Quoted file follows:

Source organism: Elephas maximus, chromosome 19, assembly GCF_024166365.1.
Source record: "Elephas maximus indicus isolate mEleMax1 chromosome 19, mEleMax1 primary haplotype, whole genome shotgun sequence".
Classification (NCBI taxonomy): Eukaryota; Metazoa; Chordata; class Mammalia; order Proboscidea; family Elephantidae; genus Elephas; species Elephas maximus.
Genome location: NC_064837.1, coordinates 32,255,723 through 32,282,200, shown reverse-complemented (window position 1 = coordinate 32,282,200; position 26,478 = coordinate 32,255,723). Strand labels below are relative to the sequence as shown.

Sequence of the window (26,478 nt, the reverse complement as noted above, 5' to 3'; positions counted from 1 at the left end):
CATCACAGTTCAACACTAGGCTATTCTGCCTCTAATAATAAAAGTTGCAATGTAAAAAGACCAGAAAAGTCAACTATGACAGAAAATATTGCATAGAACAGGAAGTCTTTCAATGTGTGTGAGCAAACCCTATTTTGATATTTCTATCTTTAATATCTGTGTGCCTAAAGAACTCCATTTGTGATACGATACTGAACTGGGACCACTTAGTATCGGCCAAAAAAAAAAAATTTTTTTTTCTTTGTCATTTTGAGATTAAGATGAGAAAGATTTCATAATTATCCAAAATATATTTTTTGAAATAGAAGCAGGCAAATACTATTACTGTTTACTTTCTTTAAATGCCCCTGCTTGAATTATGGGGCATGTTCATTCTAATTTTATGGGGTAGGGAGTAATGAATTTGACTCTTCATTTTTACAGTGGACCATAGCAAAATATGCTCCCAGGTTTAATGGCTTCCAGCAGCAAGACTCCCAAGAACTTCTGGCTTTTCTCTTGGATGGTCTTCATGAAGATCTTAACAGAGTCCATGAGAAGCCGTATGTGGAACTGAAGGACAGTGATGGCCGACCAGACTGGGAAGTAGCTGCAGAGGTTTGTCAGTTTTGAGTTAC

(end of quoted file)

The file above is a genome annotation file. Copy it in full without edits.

Source organism: Elephas maximus, chromosome 19, assembly GCF_024166365.1.
Source record: "Elephas maximus indicus isolate mEleMax1 chromosome 19, mEleMax1 primary haplotype, whole genome shotgun sequence".
Classification (NCBI taxonomy): Eukaryota; Metazoa; Chordata; class Mammalia; order Proboscidea; family Elephantidae; genus Elephas; species Elephas maximus.
Genome location: NC_064837.1, coordinates 32,255,723 through 32,282,200, shown reverse-complemented (window position 1 = coordinate 32,282,200; position 26,478 = coordinate 32,255,723). Strand labels below are relative to the sequence as shown.

Sequence of the window (26,478 nt, the reverse complement as noted above, 5' to 3'; positions counted from 1 at the left end):
CATCACAGTTCAACACTAGGCTATTCTGCCTCTAATAATAAAAGTTGCAATGTAAAAAGACCAGAAAAGTCAACTATGACAGAAAATATTGCATAGAACAGGAAGTCTTTCAATGTGTGTGAGCAAACCCTATTTTGATATTTCTATCTTTAATATCTGTGTGCCTAAAGAACTCCATTTGTGATACGATACTGAACTGGGACCACTTAGTATCGGCCAAAAAAAAAAAATTTTTTTTTCTTTGTCATTTTGAGATTAAGATGAGAAAGATTTCATAATTATCCAAAATATATTTTTTGAAATAGAAGCAGGCAAATACTATTACTGTTTACTTTCTTTAAATGCCCCTGCTTGAATTATGGGGCATGTTCATTCTAATTTTATGGGGTAGGGAGTAATGAATTTGACTCTTCATTTTTACAGTGGACCATAGCAAAATATGCTCCCAGGTTTAATGGCTTCCAGCAGCAAGACTCCCAAGAACTTCTGGCTTTTCTCTTGGATGGTCTTCATGAAGATCTTAACAGAGTCCATGAGAAGCCGTATGTGGAACTGAAGGACAGTGATGGCCGACCAGACTGGGAAGTAGCTGCAGAGGTTTGTCAGTTTTGAGTTAC